|Overutilization or underutilization of resources in an environment without the mid tier as a shared service|
Optimum resource utilization with the mid tier as a shared service
|Assume the following scenario:||The above graphic depicts the following scenario:|
You can achieve optimum resource utilization by deploying mid tier as a shared service.
Guidelines for deploying mid tier as a shared service
Review the following guidelines before you configure BMC Remedy Mid Tier as a shared service:
Decide the number of clusters in your environment.
If you require N number of mid tiers in a cluster, configure N+1 mid tiers to ensure maximum failover and load balancing capability. For information about performance benchmark results for mid tier cluster, see from the BMC Remedy AR System online documentation.
- Use either separate mid tiers, or the same mid tiers in your cluster to perform the following functions:
- Administering the ECCS
- Creating a copy of good cache before on-boarding a new Tenant
- Enabling or disabling components and settings during AR System server setup for new Tenant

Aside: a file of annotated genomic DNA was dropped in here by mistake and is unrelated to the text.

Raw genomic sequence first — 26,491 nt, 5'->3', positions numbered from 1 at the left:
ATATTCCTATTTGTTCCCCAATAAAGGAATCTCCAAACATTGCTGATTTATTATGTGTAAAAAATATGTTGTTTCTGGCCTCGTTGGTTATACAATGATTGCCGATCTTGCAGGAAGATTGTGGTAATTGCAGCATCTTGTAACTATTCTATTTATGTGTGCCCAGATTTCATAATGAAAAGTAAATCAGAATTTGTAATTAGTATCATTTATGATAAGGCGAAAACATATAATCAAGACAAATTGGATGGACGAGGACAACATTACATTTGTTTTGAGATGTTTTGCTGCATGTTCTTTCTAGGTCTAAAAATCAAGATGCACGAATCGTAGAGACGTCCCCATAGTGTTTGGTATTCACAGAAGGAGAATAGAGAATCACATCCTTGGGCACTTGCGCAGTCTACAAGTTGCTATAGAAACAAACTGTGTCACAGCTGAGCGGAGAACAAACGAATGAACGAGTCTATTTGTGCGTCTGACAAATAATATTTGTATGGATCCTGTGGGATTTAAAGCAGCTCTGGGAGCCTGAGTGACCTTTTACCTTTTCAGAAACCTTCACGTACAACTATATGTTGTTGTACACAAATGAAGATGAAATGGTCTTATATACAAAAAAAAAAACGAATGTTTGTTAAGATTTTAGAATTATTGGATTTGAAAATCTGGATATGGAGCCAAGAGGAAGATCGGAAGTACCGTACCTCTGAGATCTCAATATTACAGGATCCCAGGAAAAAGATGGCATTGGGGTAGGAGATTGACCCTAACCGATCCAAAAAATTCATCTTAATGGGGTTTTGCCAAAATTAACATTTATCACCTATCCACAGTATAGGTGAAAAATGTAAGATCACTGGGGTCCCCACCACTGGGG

- Decide which mid tiers to include in the cluster based on the following guidelines:
- Each computer hosting a mid tier must have the same hardware capacity. For example, each computer must have four CPUs at 2.0 GHz with 8 GB RAM and a 120-GB hard disk drive.
- Each computer must have only one web server instance and only one mid tier installed within the web server.
- If there are different subdomains or isolated networks, all computers in a cluster must be a part of the same subdomain or isolated network to ensure optimal performance.
- Deploy each web server in the cluster on a separate computer, and install one mid tier on each web server. Configure two or more mid tiers as part of one cluster.
- Use the symmetric configuration in which all mid tiers use the following:
- Same ECCS
- Same good copy of cache . Ensure that all mid tiers have exact copies of the cache before the mid tier starts serving requests.
For information on creating a good copy of cache, see from the BMC Remedy AR System online documentation.
- Configure the load balancer to send requests from any client to any mid tiers in the cluster, and ensure that the sticky session behavior is set to ON.
For more information see, from the BMC Remedy AR System online documentation.